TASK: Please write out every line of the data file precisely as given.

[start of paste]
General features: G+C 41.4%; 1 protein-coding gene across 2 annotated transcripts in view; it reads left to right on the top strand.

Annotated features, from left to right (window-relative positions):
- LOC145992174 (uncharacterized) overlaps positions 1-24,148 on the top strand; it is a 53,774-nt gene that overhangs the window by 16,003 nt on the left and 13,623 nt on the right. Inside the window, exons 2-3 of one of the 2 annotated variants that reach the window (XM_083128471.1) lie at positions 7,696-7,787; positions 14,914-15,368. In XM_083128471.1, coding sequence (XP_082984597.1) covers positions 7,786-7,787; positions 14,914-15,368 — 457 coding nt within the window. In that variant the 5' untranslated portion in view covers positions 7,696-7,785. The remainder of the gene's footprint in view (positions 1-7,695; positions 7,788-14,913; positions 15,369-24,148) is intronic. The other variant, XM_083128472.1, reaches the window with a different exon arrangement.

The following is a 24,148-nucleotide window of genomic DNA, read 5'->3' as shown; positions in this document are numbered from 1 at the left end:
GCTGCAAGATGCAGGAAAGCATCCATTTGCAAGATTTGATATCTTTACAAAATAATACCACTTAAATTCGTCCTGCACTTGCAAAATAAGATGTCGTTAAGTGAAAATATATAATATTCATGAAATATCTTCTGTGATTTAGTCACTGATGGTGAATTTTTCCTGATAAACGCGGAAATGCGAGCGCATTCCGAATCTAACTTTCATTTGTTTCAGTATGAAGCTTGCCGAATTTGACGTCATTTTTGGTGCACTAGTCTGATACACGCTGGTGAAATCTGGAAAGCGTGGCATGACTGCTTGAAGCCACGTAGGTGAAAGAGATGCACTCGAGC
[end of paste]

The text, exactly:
General features: G+C 41.4%; 1 protein-coding gene across 2 annotated transcripts in view; it reads left to right on the top strand.

Annotated features, from left to right (window-relative positions):
- LOC145992174 (uncharacterized) overlaps positions 1-24,148 on the top strand; it is a 53,774-nt gene that overhangs the window by 16,003 nt on the left and 13,623 nt on the right. Inside the window, exons 2-3 of one of the 2 annotated variants that reach the window (XM_083128471.1) lie at positions 7,696-7,787; positions 14,914-15,368. In XM_083128471.1, coding sequence (XP_082984597.1) covers positions 7,786-7,787; positions 14,914-15,368 — 457 coding nt within the window. In that variant the 5' untranslated portion in view covers positions 7,696-7,785. The remainder of the gene's footprint in view (positions 1-7,695; positions 7,788-14,913; positions 15,369-24,148) is intronic. The other variant, XM_083128472.1, reaches the window with a different exon arrangement.

The following is a 24,148-nucleotide window of genomic DNA, read 5'->3' as shown; positions in this document are numbered from 1 at the left end:
GCTGCAAGATGCAGGAAAGCATCCATTTGCAAGATTTGATATCTTTACAAAATAATACCACTTAAATTCGTCCTGCACTTGCAAAATAAGATGTCGTTAAGTGAAAATATATAATATTCATGAAATATCTTCTGTGATTTAGTCACTGATGGTGAATTTTTCCTGATAAACGCGGAAATGCGAGCGCATTCCGAATCTAACTTTCATTTGTTTCAGTATGAAGCTTGCCGAATTTGACGTCATTTTTGGTGCACTAGTCTGATACACGCTGGTGAAATCTGGAAAGCGTGGCATGACTGCTTGAAGCCACGTAGGTGAAAGAGATGCACTCGAGC